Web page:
AASM survey: 88% of Americans lose sleep due to binge-watching

According to a new survey from the American Academy of Sleep Medicine (AASM), U.S. adults rank sleep as their second most important priority, following family. However, data show that Americans are often limiting their opportunities to get enough healthy sleep.

A primary culprit of sleep restriction? Binge-watching. In the AASM survey, a whopping 88% of U.S. adults admitted they had lost sleep due to staying up late to watch multiple episodes of a TV show or streaming series -; and this number jumps to 95% when looking at 18-44-year-olds. Americans have also postponed their bedtime to read, play video games and watch sports.

It's encouraging that Americans rank sleep as one of their highest priorities, but choosing to binge on entertainment at night instead of sleeping has serious ramifications. Sleep is essential to health, well-being and safety, and chronic insufficient sleep can lead to an increased risk of health problems, mood disorders and motor vehicle accidents."

Dr. Kelly A. Carden, AASM President

America has a binging problem

  • Streaming: Eighty-eight percent of American adults -; and 95% of 18-44-year-olds -; have lost sleep because they stayed up to watch multiple episodes of a TV show or streaming series. While those 45 and older were the least likely to lose sleep from binge-watching, 80% have done so.
  • Video games: Young adults aged 18 to 34 (72%) were more likely than those 35 and older (38%) to have stayed up to play video games. Men (59%) were more likely to postpone sleep for gaming than women (42%).
  • Reading: Women (71%) make up a majority of night-readers; they were more likely than men (61%) to have lost sleep staying up with a book. Overall, two-thirds of U.S. adults have lost sleep due to reading.
  • Watching sports: While almost 60% of all U.S. adults have stayed up past their bedtime to watch sports, men were more likely to do so. Seventy-five percent of men admit they lost sleep due to watching sporting events on TV, compared with only 45% of women. Additionally, 25-54-year-olds (54%) were more likely than other age ranges (51%) to have stayed up for overtime or extra innings.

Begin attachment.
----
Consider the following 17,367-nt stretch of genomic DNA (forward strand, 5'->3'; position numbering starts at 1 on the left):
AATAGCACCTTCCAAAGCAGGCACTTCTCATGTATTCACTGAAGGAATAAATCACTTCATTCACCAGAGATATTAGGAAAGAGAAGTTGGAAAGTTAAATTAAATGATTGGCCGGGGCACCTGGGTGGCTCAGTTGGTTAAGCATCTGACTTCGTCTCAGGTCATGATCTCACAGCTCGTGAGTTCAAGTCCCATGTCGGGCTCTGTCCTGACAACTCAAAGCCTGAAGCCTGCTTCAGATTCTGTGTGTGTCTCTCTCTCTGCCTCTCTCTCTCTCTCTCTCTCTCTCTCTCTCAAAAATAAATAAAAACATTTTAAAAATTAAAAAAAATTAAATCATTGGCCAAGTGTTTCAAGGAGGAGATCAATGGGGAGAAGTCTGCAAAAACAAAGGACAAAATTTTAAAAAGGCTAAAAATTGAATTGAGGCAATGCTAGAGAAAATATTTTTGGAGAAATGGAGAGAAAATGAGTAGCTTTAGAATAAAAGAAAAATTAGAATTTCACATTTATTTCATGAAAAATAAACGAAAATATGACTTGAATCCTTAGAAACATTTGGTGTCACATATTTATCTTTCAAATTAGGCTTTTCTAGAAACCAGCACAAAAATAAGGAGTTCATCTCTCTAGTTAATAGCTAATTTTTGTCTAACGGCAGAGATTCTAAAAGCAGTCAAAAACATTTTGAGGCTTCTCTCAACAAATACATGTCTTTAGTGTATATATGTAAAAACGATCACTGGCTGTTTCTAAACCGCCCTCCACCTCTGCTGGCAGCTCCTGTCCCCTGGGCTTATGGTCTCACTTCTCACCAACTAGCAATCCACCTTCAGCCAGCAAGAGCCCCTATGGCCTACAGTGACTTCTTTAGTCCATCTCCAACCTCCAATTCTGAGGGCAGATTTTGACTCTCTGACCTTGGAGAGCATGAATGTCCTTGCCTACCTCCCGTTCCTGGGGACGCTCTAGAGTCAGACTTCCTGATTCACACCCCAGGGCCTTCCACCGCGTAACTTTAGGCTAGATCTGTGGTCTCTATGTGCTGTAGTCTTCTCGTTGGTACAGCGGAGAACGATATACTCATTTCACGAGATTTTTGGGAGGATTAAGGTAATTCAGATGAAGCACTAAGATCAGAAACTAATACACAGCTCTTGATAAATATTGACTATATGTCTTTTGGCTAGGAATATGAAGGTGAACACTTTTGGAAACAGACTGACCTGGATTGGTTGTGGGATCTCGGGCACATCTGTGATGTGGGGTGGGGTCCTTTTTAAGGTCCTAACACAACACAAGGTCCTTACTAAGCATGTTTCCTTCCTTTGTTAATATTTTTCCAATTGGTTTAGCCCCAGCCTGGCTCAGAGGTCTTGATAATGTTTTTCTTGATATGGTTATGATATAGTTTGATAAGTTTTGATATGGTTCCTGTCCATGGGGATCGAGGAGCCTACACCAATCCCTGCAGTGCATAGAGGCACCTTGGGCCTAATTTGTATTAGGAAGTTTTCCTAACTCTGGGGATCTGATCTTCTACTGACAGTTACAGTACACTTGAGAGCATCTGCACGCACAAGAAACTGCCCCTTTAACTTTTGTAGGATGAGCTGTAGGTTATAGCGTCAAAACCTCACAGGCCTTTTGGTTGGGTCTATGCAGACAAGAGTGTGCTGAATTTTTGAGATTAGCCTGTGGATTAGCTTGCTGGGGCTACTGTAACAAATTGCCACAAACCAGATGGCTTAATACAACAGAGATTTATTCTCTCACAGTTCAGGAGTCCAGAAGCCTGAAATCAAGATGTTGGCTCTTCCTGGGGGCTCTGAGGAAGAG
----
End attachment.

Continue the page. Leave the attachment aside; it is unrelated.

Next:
Binging can lead to guilt, frustration, worry - and even less sleep

Unfortunately, prioritizing entertainment instead of sleep can cause negative feelings. Nearly a quarter of respondents (24%) admitted feeling frustrated by missed bedtimes. These feelings are more likely in younger Americans, with those in Generation Z admitting that staying up past their bedtime causes them to feel frustrated (32%), worried (23%) and guilty (19%). These feelings can compound the insufficient sleep problem, as negative thoughts about missing sleep might make it harder to fall asleep -; especially when one tries to make up for the lost time.

Better habits for better sleep

The AASM survey results underline a significant, health-threatening issue in today's society: With endless distractions, technologies and entertainment options readily available, appropriately prioritizing sleep can be complicated, even for those who deem it to be important. Postponing sleep can have negative consequences, as a study previously published in the Journal of Clinical Sleep Medicine found that binge-watchers reported more fatigue, more symptoms of insomnia, poorer sleep quality and greater alertness prior to going to sleep.

To help prioritize sleep consistently, the AASM recommends practicing good sleep hygiene and following a bedtime routine -; nightly habits that will help one wind down and get ready to sleep. The AASM's bedtime calculator is a helpful tool to identify a customized, recommended bedtime by age and wake time. The AASM also offers tips for streaming shows without sacrificing sleep.

"Healthy sleep promotes physical health and mental well-being, boosts performance and reduces safety risks," said Dr. Carden. "It is a necessity and needs to be a priority -; no matter how intrigued you are by the show you are watching."

Those with ongoing sleep problems should talk to a medical provider, who may refer them to the sleep team at an accredited sleep center for help. For more information on healthy sleep, and to find a local accredited sleep center, go to www.sleepeducation.org.

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